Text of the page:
Temples must have existed in this part of the country from time immemorial. But the earliest inscriptional evidence of the existence of temples takes us back only to the age of the Pallav kings, which is supposed to be between the fourth and ninth centuries of the Christian era. The more ancient temples were probably made of wood and other such perishable material, as we find to this day in parts of Malabar. Perhaps the Pallavas were among the very first in Southern India to build temples of durable material. In fact one of the most famous of these Pallava kings, Mahendravarman I , who reigned about the beginning of the seventh century a. D., was know n by the title Chetthakari, i.e. the maker of chaityas or temples.
The earliest Pallava monuments of far discovered are those of Mahabalipuram or the Seven Pagodas. They consist of soild rahas cuot out of a single rock and of temples scooped out of the living boulder. The form of these rathas and temples served perhaps as models opt the later temples in cut stone, such as those of though Sore Temple there, the Kailasanaha andVAikuntha- Perumal temples at Conjeeveram, and other Pallava temples elsewhere.
The Pallavas were succeeded by the Chola kings, who are justly entitled to be regarded as the greatest temple- builders of Sothern India . About 90 percent of the temples now found were erected in their time. They are generally dedicated either to Siva or Visnu, and in their simples form consist of a cell called the Garbha-grha, -the central shrine, surmounted by a spire or dome, with a hall in front called Mukha- mandapa and a narrow passage or vestibule connecting the two, called the Ardha-mandapa, which is open on two sides to permit of the priestly worshippers circumambulating the central shrine. In the Mukta-mandapa or just outside it will be placed the image of the deity’s chief vehicle, the Nandipbull Brahman classes are allowed to come. Round and outside of these are the Maha-mandapa, the big hall, and other pavilions in which on special occasions processional images of the deity are placed and worshipped. Next after the Maha-mandapa there will be two raised platforms, one behind he other, on one of which is planted the flagstaff or dhvaja-stambha, made of stone, wood or metal, and on the other is offered what is called the Scribal, w hen sacrificial cooked food and flowers are offered to the minor divinities or powers who have to be appeased in order to ward off all evil and to prevent disturbance to the ordinary conduct of the daily worship. It is only up to this limit that foreigner is allowed to enter the temples by the orthodox Hindu.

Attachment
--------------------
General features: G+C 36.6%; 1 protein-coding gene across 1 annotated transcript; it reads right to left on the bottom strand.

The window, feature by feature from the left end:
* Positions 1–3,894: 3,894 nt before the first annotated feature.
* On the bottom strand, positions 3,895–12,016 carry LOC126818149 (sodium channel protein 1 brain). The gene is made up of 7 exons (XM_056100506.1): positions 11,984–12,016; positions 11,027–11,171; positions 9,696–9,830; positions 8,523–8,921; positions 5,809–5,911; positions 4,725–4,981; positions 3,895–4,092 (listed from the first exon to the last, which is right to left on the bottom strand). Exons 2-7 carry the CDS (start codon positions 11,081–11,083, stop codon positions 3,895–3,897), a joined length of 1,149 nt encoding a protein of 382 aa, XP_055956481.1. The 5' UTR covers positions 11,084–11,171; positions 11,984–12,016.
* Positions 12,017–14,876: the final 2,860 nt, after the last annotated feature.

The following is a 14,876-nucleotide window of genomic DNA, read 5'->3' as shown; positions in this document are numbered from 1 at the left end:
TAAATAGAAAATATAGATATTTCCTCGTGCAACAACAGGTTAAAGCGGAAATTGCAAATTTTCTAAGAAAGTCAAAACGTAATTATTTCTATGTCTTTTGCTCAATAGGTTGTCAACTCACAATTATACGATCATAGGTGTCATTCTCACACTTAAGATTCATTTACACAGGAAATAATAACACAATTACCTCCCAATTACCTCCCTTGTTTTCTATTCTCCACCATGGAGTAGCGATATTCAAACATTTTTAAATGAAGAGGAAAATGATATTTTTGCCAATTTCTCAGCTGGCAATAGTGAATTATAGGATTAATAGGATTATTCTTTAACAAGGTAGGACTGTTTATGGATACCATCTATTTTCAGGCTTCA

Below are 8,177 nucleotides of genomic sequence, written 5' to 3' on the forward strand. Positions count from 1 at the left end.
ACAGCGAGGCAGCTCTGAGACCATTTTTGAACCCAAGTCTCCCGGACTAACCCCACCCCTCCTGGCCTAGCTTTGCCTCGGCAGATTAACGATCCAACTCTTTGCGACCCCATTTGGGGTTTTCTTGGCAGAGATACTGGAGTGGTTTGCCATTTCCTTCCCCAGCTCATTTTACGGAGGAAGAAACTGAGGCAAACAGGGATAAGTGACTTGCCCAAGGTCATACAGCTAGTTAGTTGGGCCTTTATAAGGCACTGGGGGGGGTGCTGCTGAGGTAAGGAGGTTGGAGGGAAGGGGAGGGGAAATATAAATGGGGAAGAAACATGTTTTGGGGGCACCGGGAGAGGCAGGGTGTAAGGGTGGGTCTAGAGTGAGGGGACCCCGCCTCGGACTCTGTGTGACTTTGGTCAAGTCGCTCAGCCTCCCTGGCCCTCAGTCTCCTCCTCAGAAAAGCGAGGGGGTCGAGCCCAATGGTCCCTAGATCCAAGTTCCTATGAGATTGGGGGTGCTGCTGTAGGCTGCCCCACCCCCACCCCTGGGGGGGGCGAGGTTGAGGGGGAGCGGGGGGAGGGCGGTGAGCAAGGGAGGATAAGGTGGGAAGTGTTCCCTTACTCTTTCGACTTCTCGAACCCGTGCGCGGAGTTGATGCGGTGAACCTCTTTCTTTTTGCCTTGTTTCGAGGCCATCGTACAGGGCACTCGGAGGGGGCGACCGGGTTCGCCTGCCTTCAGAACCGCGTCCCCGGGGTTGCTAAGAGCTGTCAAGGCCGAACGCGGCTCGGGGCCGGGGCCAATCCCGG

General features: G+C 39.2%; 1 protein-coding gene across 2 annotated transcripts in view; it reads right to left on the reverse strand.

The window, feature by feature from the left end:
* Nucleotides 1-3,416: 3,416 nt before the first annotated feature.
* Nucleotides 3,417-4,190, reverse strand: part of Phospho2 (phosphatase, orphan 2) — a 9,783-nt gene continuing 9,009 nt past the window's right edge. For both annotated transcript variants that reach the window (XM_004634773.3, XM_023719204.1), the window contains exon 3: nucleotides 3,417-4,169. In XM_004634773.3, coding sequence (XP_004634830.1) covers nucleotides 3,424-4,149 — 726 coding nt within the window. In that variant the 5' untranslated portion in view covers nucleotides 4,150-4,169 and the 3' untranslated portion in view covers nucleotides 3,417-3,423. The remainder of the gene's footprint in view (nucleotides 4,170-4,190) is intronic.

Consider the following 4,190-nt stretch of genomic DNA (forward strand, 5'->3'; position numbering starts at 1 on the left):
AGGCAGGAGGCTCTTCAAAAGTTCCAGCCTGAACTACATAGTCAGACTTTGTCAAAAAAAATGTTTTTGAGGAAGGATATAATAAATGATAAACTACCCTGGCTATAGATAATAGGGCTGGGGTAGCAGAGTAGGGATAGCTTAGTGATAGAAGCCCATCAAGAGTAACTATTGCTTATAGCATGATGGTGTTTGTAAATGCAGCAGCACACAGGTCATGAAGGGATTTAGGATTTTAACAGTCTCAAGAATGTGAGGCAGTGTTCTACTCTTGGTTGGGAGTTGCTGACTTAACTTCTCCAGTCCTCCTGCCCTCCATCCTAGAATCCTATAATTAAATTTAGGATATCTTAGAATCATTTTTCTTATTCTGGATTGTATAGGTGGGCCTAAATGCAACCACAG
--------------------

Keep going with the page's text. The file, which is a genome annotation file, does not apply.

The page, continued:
In temples of any importance there will be a separate shrine for the goddess, but generally on a smaller scale than that of the chief deity. There are separate places for the kitchen where the offering are prepared with scrupulous regard to ceremonial purity; there are sore house where the articles required for a year’s consumption in the temple are stored; and there is generally a fresh water well which is often the best source of drinking water in the village. The whole group of buildings is surrounded by high distinction to a temple city. In some cases there will be outside the temple a big pleasure tank generally square in size, built round with stone steps on all sides, and with a central mandapa, where once a year the god and goddess are taken in procession for the floating festival.
The outer walls and the lofty flagstaff will easily show to the sight-seer where the temple is dedicated to a Siva divinity or to a Vaisnava god. In th former there will be seen images of the Nandi-than those of Siva and Visnu are not uncommon and can easily be identified by similar marks of the characteristic vehicle of the god. Visnu temples may also show the symbols of the conch (sankha) and the discus and the caste mark (namam) of the Vaisnavas painted on the walls.